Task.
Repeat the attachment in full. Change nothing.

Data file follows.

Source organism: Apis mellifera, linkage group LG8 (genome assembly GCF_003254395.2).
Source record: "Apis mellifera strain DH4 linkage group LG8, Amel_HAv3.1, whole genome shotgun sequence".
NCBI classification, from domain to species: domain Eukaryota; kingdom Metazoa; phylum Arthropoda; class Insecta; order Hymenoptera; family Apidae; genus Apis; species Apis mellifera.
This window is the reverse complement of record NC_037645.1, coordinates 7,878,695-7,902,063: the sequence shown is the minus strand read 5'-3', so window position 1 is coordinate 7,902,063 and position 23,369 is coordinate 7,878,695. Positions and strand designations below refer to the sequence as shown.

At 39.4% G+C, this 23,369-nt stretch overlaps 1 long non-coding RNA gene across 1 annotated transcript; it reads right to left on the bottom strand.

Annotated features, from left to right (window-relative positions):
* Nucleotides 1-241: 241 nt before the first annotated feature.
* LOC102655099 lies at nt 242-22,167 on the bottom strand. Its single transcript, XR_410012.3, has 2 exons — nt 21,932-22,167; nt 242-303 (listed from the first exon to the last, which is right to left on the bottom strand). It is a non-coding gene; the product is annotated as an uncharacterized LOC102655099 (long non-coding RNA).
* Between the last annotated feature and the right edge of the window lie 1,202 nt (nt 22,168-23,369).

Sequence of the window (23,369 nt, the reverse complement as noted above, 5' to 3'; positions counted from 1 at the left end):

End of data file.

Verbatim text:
Source organism: Apis mellifera, linkage group LG8 (genome assembly GCF_003254395.2).
Source record: "Apis mellifera strain DH4 linkage group LG8, Amel_HAv3.1, whole genome shotgun sequence".
NCBI classification, from domain to species: domain Eukaryota; kingdom Metazoa; phylum Arthropoda; class Insecta; order Hymenoptera; family Apidae; genus Apis; species Apis mellifera.
This window is the reverse complement of record NC_037645.1, coordinates 7,878,695-7,902,063: the sequence shown is the minus strand read 5'-3', so window position 1 is coordinate 7,902,063 and position 23,369 is coordinate 7,878,695. Positions and strand designations below refer to the sequence as shown.

At 39.4% G+C, this 23,369-nt stretch overlaps 1 long non-coding RNA gene across 1 annotated transcript; it reads right to left on the bottom strand.

Annotated features, from left to right (window-relative positions):
* Nucleotides 1-241: 241 nt before the first annotated feature.
* LOC102655099 lies at nt 242-22,167 on the bottom strand. Its single transcript, XR_410012.3, has 2 exons — nt 21,932-22,167; nt 242-303 (listed from the first exon to the last, which is right to left on the bottom strand). It is a non-coding gene; the product is annotated as an uncharacterized LOC102655099 (long non-coding RNA).
* Between the last annotated feature and the right edge of the window lie 1,202 nt (nt 22,168-23,369).

Sequence of the window (23,369 nt, the reverse complement as noted above, 5' to 3'; positions counted from 1 at the left end):